Carnage on Dunkirk beaches

Snaking queues of troops waiting to be evacuated from the beach at Dunkirk
Snaking queues of troops waiting to be evacuated from the beach at Dunkirk
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Some weeks ago I published a photo of soldiers at a railway station somewhere in the south of England. We discovered it was Margate, Kent, in 1941.

How do we know that? One of the men in the photo, Ron Brewer, is still with us and living at Hilsea, Portsmouth.

One of the ships packed with soldiers rescued from Dunkirk.

One of the ships packed with soldiers rescued from Dunkirk.

Ron, 95, tells me that in December 1940 he heard that a local company was being formed in Portsmouth. He went to the recruiting office near the Guildhall and the sergeant major told him he had to be at least 20. So Ron put his age back to the previous January and he was in.

He was made a driver as he had some experience and rode around in a 1928 Morgan. He was also a despatch rider and was given a motorbike too.

On March 5, 1941, the company – 698 General Construction Company Royal Engineers – was formed and they were sent to Margate for 10 days’ training.

They were then sent by troop train to Southampton and boarded a troop ship to Le Havre as part of the British Expeditionary Force. On arrival they boarded trucks that took them to a village near Arras.

Ron as a young soldier.

Ron as a young soldier.

‘A troop of Green Howards, proper soldiers, were on hand to look after us,’ Ron tells me. 698 Company were given rifles with just 15 rounds of ammunition and a Sten gun with no ammo at all. ‘It was a bit like Fred Karno’s army,’ says Ron.

On May 14, 1940, the German Army burst through the Ardennes and advanced toward the Sedan and then turned north to the English Channel planning to flank the Allied forces.

As the Germans approached where Ron and his mates were, the order came to make their way to Lille which had not yet been taken.

They boarded a lorry and set off only for the lorry to overturn injuring some of the men on board. A passing lorry picked them up and they later stopped at a farmhouse 10 miles from Dunkirk where Ron slept in a hay cart. The next morning they made their way through a flooded landscape. The roads were packed with men heading for Dunkirk and were often strafed by German planes.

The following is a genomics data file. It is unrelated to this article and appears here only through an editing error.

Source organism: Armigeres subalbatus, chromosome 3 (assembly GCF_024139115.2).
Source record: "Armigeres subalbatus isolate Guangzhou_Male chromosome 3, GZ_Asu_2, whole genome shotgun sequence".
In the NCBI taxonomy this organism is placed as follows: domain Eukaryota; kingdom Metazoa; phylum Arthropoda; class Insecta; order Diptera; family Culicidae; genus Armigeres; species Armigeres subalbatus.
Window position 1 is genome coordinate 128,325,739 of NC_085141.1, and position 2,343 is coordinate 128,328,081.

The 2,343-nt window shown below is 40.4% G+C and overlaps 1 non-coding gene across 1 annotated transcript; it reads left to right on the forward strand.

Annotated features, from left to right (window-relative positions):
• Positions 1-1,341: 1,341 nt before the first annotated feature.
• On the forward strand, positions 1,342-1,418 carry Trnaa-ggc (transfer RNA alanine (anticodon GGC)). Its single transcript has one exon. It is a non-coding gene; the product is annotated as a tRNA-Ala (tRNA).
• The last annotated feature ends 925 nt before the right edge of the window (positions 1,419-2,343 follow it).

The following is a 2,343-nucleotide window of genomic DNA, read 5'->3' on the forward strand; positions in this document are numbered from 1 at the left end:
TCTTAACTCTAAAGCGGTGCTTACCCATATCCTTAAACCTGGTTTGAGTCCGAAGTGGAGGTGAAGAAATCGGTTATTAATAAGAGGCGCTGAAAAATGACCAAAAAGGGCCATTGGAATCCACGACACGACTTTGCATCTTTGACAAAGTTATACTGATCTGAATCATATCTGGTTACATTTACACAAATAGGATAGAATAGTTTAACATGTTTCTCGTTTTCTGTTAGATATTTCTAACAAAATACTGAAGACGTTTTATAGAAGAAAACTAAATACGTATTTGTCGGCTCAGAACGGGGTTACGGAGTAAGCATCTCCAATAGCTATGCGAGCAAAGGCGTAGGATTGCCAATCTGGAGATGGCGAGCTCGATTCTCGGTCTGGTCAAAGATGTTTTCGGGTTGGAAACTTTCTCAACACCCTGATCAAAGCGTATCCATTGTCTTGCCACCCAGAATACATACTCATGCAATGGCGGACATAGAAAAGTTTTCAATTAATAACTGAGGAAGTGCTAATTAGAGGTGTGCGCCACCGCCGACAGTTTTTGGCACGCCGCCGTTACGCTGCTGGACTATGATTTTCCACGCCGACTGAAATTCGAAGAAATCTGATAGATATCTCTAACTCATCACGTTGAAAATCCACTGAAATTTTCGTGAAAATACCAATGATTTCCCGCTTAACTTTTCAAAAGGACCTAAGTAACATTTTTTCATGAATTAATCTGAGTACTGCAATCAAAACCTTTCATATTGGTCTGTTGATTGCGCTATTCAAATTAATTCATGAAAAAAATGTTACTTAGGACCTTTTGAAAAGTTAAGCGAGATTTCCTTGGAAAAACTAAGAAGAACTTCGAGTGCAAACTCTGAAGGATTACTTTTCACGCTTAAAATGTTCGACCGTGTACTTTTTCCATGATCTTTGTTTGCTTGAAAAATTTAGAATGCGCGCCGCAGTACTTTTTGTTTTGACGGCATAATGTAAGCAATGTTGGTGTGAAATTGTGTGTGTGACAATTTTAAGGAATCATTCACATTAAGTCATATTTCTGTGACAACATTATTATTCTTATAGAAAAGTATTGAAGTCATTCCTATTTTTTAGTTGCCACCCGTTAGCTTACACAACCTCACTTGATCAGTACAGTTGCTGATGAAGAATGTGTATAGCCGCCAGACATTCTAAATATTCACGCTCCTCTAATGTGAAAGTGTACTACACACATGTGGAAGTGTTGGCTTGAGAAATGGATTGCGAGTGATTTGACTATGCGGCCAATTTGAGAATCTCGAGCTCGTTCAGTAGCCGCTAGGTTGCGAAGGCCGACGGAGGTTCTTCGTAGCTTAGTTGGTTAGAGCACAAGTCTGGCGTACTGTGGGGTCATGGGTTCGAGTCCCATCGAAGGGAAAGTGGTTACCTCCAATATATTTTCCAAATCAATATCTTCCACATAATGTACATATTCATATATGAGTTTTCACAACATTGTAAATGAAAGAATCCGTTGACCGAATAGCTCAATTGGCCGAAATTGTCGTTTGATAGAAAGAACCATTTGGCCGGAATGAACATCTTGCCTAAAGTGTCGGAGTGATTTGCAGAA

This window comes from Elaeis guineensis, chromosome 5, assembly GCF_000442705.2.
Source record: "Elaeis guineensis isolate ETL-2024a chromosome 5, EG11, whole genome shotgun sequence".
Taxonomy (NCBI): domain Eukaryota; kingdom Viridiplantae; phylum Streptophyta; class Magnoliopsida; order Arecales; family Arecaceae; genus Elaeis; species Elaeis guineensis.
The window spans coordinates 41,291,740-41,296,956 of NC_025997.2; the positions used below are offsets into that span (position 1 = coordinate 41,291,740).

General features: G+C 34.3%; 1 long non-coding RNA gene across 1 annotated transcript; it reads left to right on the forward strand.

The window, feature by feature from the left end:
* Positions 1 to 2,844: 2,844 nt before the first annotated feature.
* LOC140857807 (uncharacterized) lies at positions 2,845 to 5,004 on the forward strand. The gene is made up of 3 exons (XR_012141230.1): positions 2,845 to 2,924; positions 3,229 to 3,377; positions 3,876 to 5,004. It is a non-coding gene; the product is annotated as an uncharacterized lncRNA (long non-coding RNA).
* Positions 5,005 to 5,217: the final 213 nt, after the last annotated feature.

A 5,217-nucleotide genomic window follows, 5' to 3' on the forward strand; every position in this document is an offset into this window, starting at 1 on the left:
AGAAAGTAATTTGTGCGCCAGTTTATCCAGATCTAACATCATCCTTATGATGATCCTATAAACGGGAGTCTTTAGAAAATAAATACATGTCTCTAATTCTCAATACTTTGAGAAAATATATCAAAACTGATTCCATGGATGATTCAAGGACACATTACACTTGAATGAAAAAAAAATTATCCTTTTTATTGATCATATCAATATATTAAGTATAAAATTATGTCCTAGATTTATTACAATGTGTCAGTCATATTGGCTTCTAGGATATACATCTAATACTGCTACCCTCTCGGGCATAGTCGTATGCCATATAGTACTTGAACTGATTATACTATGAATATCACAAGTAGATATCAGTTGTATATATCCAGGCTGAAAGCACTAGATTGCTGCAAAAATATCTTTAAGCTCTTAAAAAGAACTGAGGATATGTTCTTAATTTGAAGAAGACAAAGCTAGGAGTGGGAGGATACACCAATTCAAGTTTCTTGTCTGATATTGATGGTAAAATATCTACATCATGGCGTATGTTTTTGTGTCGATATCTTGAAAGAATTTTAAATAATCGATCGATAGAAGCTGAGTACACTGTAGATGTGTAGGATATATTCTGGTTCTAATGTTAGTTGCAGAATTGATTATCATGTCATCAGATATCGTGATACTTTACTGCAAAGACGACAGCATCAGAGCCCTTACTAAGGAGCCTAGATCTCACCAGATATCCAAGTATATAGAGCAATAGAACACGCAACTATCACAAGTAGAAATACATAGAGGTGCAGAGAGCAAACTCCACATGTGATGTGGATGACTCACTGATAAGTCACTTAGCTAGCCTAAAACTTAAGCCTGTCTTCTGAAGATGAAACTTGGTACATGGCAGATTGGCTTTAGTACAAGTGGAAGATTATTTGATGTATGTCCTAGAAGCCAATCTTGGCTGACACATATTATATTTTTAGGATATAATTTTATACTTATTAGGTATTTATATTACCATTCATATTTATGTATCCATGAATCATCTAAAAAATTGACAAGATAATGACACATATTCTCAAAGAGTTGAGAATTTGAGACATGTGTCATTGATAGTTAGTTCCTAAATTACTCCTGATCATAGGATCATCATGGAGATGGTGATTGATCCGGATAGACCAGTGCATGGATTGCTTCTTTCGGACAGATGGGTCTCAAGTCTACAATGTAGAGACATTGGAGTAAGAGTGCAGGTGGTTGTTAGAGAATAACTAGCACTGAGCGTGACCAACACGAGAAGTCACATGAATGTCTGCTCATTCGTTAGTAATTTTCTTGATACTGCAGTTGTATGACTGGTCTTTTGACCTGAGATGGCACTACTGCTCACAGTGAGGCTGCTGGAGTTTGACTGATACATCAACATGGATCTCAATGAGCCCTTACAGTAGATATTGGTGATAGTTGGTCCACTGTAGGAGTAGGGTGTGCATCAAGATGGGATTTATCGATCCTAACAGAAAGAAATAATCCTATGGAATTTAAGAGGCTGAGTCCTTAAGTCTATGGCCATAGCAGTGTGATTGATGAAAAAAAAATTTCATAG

Ron Brewer at his Hilsea home.

Ron Brewer at his Hilsea home.

At nightfall and still some miles from the beaches they settled down in a brickfield where they were bombed.

Eventually Ron and his mates made the beaches and were told by an officer to get into the sand dunes. Later an officer shouted out ‘Form queues. Form queues.’

Ron thought there were just a few soldiers in the dunes but when he stood up he saw there were thousands of them.

Ron lined up but was then told to fall out of the queue and return to Dunkirk town. ‘If you think you’re going home you have another think coming,’ the officer told Ron and his mates.

Back in the town they found a van loaded with corned beef which was immediately eaten by the company. It had been some time since they had eaten.

Ron never did find out why he had been sent back to Dunkirk town but eventually he made his way to the beaches which by then were being shelled as well as being strafed and bombed.

He adds: ‘The scenes of carnage on the beach were of an unspeakable nature when groups of men took a direct hit.’

Eventually he was picked up by the destroyer HMS Jaguar. She was lost in March 1942, with the loss of three officers and 190 ratings.

’The real heroes of the day were the men left behind who held the Germans at bay while we managed to escape. Many were taken prisoner and later shot out of hand,’ Ron tells me with great sadness.

Arriving back in England, Ron’s company was told to jump on any train available and they ended up near Petersfield. The following day another train took them to Tavistock, Devon, to guard airfields. There was no rest, they just had to continue as if nothing had happened.

Ron went right through the war and ended up as a staff sergeant in 1946, when he returned to Portsmouth.